Schumer requests investigation into Trump admin decision to delay $20 bill featuring Harriet Tubman

Senate Minority Leader Charles SchumerCharles (Chuck) Ellis SchumerOvernight Health Care: Trump officials making changes to drug pricing proposal | House panel advances flavored e-cig ban | Senators press FDA tobacco chief on vaping ban Chad Wolf becomes acting DHS secretary Schumer blocks drug pricing measure during Senate fight, seeking larger action MORE (D-N.Y.) on Wednesday called for an investigation into the Trump administration's decision to delay an updated $20 bill featuring Harriet Tubman.

"I ask that you conduct an investigation into decisions made at the Treasury since January of 2018 regarding the delay of the redesign of the $20 note," Schumer wrote in a letter to Treasury Department Inspector General Eric Thorson.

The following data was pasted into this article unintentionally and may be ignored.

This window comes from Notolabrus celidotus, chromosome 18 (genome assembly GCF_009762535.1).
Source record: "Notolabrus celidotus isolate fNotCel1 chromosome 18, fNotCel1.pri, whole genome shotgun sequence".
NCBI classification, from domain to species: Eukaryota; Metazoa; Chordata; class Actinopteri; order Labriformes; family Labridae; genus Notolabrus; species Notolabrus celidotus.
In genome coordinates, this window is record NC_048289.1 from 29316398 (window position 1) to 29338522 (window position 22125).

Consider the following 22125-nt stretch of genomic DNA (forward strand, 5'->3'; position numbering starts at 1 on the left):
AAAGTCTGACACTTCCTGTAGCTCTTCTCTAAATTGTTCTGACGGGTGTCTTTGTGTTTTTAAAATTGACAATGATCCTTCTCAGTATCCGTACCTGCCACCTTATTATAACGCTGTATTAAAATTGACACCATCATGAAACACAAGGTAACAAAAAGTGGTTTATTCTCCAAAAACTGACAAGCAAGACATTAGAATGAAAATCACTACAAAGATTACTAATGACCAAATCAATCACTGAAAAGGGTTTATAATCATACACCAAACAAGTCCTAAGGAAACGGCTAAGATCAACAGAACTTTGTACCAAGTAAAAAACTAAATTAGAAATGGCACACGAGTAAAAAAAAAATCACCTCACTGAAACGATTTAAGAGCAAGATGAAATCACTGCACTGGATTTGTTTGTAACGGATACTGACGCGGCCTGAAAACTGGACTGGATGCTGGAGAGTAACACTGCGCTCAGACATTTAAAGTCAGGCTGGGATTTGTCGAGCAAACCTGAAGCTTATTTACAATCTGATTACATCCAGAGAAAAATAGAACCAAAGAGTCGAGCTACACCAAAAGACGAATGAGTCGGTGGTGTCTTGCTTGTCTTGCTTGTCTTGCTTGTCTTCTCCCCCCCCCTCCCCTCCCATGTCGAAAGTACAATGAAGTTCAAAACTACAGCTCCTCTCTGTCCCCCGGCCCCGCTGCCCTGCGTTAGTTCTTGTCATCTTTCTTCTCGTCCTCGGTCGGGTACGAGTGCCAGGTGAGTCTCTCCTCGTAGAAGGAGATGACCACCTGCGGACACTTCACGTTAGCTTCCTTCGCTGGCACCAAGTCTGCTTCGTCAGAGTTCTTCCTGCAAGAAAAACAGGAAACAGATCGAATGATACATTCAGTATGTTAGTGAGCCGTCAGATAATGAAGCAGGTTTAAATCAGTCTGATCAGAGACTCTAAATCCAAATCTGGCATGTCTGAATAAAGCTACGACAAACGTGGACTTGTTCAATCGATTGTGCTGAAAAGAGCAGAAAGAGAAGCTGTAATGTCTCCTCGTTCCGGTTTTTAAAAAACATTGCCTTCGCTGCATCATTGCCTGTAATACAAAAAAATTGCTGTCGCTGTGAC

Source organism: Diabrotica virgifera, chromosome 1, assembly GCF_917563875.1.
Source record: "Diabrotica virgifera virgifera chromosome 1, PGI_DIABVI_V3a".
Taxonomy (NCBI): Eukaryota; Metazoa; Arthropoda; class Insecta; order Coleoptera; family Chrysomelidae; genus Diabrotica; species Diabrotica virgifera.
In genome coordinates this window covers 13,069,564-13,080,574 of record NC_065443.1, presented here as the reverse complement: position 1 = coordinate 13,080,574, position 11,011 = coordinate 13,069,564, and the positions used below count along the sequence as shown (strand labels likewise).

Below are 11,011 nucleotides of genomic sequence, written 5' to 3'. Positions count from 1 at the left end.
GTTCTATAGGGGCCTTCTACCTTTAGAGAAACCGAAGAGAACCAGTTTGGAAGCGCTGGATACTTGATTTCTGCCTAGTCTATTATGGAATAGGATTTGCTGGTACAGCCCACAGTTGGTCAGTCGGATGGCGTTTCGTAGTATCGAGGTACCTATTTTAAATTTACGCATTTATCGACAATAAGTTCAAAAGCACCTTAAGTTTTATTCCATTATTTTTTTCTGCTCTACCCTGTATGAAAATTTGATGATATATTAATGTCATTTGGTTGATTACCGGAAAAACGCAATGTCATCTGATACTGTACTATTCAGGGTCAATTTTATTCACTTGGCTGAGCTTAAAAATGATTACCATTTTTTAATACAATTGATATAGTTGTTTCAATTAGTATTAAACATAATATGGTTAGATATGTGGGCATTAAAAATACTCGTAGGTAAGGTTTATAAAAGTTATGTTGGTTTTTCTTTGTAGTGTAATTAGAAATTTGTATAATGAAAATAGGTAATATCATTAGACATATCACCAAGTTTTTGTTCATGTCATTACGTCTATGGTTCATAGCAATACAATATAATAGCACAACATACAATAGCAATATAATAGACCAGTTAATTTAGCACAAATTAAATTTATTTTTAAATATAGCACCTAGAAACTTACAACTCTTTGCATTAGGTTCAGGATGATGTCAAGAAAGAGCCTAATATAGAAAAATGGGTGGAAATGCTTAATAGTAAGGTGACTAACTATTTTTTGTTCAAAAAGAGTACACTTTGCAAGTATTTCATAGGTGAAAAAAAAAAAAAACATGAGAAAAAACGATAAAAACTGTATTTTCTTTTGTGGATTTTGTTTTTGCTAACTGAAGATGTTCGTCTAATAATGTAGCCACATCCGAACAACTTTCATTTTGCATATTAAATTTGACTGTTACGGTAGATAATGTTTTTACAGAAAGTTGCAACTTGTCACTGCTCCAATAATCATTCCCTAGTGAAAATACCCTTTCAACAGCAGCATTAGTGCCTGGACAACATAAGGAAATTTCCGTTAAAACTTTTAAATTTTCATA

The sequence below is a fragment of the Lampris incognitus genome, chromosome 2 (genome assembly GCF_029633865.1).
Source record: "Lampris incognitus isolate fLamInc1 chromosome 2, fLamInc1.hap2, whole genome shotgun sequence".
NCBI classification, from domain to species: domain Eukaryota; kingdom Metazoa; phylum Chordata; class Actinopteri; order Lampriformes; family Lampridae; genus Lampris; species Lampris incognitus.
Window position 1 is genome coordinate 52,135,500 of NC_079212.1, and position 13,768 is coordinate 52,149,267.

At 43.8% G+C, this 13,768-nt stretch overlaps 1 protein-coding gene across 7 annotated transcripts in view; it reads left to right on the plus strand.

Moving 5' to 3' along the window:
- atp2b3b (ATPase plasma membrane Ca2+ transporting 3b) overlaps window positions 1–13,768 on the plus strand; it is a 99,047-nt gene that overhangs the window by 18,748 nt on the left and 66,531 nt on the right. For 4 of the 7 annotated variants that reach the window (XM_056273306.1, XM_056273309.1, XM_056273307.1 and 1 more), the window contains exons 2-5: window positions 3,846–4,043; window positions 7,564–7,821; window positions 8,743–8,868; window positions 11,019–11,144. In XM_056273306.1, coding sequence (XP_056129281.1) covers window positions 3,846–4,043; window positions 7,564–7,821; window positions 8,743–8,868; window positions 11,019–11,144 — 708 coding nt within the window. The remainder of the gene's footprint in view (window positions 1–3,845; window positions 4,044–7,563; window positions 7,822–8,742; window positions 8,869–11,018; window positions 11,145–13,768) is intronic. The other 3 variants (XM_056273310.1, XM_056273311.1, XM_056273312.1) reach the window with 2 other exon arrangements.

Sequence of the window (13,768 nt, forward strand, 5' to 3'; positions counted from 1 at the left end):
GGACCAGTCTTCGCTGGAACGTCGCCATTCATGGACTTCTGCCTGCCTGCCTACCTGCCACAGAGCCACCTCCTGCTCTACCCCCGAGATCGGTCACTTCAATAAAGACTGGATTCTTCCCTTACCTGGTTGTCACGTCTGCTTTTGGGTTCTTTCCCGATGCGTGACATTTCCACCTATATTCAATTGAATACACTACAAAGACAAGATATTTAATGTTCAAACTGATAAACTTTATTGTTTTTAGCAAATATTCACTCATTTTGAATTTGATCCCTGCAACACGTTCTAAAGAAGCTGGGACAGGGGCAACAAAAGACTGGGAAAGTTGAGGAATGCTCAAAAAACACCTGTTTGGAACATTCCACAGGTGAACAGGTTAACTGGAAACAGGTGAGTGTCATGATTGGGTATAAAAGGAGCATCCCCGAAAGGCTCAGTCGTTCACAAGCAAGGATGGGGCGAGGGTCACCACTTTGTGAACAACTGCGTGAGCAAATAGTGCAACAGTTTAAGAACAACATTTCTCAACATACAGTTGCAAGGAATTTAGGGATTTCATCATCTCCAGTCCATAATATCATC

"I also ask that you review the involvement of other participants in the interagency process related to the redesign – including the Secret Service, Federal Reserve, and the White House – to ensure that political considerations have not been allowed to infect the process for designing American currency."

ADVERTISEMENT

Treasury Secretary Steven MnuchinSteven Terner MnuchinLawmakers skeptical of progress on spending deal as wall battle looms Trump to tour Apple factory with Tim Cook on Wednesday The Hill's Morning Report — Public impeachment drama resumes today MORE announced last month that a redesign featuring Tubman, an abolitionist hero, will be delayed until 2028.

Obama-era Treasury Secretary Jacob Lew announced in 2016 that such a re-design would be released in 2020.

Earlier this month, a preliminary redesign created in late 2016 was leaked.

Mnuchin has said preventing counterfeiting is the reason for the delay.

"The primary reason we’ve looked at redesigning the currency is for counterfeiting issues,” Mnuchin said in May. “Based upon this, the $20 bill will now not come out until 2028. The $10 and the $50 will come out with new features beforehand.”

Many have criticized the decision as a move to appease President Trump, who has praised Jackson and denounced removing his image from the bill as “pure political correctness.”